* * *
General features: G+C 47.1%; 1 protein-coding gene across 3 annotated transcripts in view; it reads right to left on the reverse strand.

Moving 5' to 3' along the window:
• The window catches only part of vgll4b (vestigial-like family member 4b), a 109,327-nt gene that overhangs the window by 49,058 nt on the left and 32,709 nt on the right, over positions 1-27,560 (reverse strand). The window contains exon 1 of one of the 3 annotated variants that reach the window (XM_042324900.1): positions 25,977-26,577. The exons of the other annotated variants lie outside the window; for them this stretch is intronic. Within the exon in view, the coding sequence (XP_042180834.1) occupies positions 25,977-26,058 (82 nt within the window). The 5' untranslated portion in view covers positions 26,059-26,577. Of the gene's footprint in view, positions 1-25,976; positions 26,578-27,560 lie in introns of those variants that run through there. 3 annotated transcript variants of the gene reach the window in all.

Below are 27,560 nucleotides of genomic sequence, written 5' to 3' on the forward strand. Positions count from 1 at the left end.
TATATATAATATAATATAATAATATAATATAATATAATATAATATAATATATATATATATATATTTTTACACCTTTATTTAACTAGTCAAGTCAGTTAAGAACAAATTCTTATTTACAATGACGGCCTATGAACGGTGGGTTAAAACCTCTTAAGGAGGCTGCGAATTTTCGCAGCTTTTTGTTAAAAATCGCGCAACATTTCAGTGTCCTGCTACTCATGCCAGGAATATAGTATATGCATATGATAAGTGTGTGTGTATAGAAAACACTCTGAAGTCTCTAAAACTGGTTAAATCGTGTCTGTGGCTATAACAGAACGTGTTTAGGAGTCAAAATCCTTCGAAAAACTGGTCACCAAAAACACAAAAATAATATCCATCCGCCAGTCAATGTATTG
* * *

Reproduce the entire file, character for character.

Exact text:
General features: G+C 47.1%; 1 protein-coding gene across 3 annotated transcripts in view; it reads right to left on the reverse strand.

Moving 5' to 3' along the window:
• The window catches only part of vgll4b (vestigial-like family member 4b), a 109,327-nt gene that overhangs the window by 49,058 nt on the left and 32,709 nt on the right, over positions 1-27,560 (reverse strand). The window contains exon 1 of one of the 3 annotated variants that reach the window (XM_042324900.1): positions 25,977-26,577. The exons of the other annotated variants lie outside the window; for them this stretch is intronic. Within the exon in view, the coding sequence (XP_042180834.1) occupies positions 25,977-26,058 (82 nt within the window). The 5' untranslated portion in view covers positions 26,059-26,577. Of the gene's footprint in view, positions 1-25,976; positions 26,578-27,560 lie in introns of those variants that run through there. 3 annotated transcript variants of the gene reach the window in all.

Below are 27,560 nucleotides of genomic sequence, written 5' to 3' on the forward strand. Positions count from 1 at the left end.
TATATATAATATAATATAATAATATAATATAATATAATATAATATAATATATATATATATATATTTTTACACCTTTATTTAACTAGTCAAGTCAGTTAAGAACAAATTCTTATTTACAATGACGGCCTATGAACGGTGGGTTAAAACCTCTTAAGGAGGCTGCGAATTTTCGCAGCTTTTTGTTAAAAATCGCGCAACATTTCAGTGTCCTGCTACTCATGCCAGGAATATAGTATATGCATATGATAAGTGTGTGTGTATAGAAAACACTCTGAAGTCTCTAAAACTGGTTAAATCGTGTCTGTGGCTATAACAGAACGTGTTTAGGAGTCAAAATCCTTCGAAAAACTGGTCACCAAAAACACAAAAATAATATCCATCCGCCAGTCAATGTATTG